The visitors kicked on after this whilst City were unable to kick themselves into gear. Stray passes. A lack of forward movement. Sideways passing. All were components that made for a drab opening to the game. Stoke struck early on somewhat against the run of play, or should we say ‘no play’. The goal stemmed from a stray pass when City were high up the field and this allowed Stoke to counter – exploiting space down the left. McLean was set free and delivered a superb cross into the centre, Sam Vokes was perfectly placed to plant his header into the corner.
City’s response was almost non-existent, a lack of urgency to go forward met Stoke’s low block head on and they were able to clear any immediate danger. It was clear from early on that their plan was to sit back and counter when possible, except their attempts to counter-attack were practically insubstantial.
The earlier point on the shape was prevalent; Batty and Lopes were both sat deeper with Irvine isolated in the pockets of space in behind Eaves. Perhaps the two deeper midfielders were deployed to nullify Stoke’s biggest attacking threat in Sam Clucas who was being utilised as the most advanced midfielder. This ‘protection’ seemed pointless as Stoke’s lack of attacking didn’t warranted an extra defensive screen.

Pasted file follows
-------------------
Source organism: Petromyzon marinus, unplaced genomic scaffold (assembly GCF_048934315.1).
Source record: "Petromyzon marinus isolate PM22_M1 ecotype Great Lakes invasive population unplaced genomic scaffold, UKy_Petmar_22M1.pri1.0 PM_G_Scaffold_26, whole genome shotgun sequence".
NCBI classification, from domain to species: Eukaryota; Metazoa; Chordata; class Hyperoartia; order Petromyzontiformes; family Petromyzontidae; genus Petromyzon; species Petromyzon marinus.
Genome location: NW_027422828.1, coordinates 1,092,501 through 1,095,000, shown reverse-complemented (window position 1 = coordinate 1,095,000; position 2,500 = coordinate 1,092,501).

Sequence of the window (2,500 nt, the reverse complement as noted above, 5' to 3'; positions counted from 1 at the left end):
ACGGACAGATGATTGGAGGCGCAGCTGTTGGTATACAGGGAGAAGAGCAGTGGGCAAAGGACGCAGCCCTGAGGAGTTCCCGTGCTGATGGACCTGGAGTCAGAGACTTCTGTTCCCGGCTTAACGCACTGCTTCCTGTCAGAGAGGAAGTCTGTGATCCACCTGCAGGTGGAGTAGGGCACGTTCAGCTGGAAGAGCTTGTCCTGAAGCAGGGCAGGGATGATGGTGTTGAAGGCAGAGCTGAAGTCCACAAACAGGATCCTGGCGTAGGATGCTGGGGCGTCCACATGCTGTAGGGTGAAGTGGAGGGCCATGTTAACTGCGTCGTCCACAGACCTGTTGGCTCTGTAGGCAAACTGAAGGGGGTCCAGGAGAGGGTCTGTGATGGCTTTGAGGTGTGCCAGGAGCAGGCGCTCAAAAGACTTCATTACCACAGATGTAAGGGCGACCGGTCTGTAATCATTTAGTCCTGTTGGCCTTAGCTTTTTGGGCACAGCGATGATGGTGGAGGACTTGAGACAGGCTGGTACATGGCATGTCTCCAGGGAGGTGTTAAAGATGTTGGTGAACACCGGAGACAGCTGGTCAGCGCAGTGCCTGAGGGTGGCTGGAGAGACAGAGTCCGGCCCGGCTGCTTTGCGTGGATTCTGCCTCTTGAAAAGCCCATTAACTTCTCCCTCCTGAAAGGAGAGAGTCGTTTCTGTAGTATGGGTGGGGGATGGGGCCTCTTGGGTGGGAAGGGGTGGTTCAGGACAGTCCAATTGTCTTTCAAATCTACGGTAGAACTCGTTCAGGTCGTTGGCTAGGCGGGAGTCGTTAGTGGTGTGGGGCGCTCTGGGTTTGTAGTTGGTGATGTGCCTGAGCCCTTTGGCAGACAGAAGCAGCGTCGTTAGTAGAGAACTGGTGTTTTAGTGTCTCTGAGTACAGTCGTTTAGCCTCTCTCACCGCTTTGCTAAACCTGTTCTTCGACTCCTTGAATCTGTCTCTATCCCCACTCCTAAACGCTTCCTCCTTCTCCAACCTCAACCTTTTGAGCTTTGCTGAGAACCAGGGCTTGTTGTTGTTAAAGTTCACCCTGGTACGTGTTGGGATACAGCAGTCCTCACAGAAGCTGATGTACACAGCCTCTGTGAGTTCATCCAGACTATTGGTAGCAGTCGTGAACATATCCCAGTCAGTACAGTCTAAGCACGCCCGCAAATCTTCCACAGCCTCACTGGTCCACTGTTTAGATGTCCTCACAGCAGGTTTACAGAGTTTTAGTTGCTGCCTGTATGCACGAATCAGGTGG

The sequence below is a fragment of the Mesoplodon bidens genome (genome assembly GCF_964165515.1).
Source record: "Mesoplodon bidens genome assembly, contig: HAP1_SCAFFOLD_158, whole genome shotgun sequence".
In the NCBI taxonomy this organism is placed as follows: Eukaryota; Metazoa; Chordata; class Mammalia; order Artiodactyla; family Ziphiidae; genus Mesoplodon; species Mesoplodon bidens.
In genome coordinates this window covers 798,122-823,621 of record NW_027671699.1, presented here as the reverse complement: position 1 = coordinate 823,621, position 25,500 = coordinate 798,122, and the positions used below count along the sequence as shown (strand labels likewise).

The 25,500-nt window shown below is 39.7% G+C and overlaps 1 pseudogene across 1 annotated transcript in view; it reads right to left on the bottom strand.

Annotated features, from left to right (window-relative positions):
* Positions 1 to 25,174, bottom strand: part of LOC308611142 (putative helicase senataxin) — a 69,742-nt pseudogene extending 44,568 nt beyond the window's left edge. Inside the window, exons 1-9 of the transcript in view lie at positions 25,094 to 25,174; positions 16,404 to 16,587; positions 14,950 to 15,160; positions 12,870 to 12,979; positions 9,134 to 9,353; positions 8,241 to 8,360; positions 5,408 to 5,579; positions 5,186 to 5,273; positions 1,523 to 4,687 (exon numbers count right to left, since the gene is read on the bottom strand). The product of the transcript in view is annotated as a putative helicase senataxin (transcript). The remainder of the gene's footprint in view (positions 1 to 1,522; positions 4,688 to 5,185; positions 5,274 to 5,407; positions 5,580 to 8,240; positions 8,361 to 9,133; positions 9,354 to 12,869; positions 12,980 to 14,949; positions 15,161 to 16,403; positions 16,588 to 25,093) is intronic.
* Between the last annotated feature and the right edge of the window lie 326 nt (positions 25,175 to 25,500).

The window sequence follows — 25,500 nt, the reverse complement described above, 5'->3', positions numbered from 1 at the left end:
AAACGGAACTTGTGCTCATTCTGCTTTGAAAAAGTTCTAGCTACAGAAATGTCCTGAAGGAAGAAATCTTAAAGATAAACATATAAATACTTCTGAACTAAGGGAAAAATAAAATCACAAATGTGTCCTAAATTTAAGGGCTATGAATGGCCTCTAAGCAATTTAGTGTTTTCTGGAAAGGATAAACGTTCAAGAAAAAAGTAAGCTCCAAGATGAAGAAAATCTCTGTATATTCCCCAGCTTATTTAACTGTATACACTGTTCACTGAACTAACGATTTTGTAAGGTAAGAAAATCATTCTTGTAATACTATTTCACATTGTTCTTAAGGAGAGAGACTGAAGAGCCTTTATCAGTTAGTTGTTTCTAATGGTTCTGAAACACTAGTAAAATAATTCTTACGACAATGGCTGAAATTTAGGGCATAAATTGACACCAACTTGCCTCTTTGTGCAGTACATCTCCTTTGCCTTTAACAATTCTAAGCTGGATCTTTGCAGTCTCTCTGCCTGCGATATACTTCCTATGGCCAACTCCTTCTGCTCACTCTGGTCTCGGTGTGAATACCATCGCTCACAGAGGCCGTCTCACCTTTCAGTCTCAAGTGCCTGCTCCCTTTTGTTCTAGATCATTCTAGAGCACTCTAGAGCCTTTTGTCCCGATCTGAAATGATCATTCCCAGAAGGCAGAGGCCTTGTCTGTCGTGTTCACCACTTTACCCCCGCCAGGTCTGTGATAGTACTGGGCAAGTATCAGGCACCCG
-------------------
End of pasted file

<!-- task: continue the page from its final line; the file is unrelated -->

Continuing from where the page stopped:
Hull registered their first attempt on target midway through the first half, a hopeful long range effort from Grosicki embodied the frustration that City had in unlocking a well-drilled Potters defence.
The half grew on and still the biggest passing combination was Burke to De Wijs in a first half that felt as though a half-time bollocking was imminent. Though Jarrod Bowen tried to prevent that, he was denied down low by Butland in a rare attempt from inside the box.
A far lesser promotion prospect are City based on the first half, but McCann’s tweak in his tactics and a half-time bellowing did his best to change those prospects. Lopes slotted into the solitary deeper midfielder role, with Batty given fresh license to push forward. We continue to enjoy possession in those central areas, but this time, the ball is switched with more urgency to our danger men out wide.
Although Grosicki’s first run at Edwards didn’t lead to an opportunity, the uplift in second half application set the tempo for the remainder of the half.
In the 49th minute our star man produced a moment of brilliance to level the scoring, Irvine beat Allen to the punch with his aggression to win possession, Batth’s tackle on Grosicki inadvertently fell into the path of Bowen who’s thunderous, low strike on the edge pulled City out of a hole for the millionth time. Dynamite.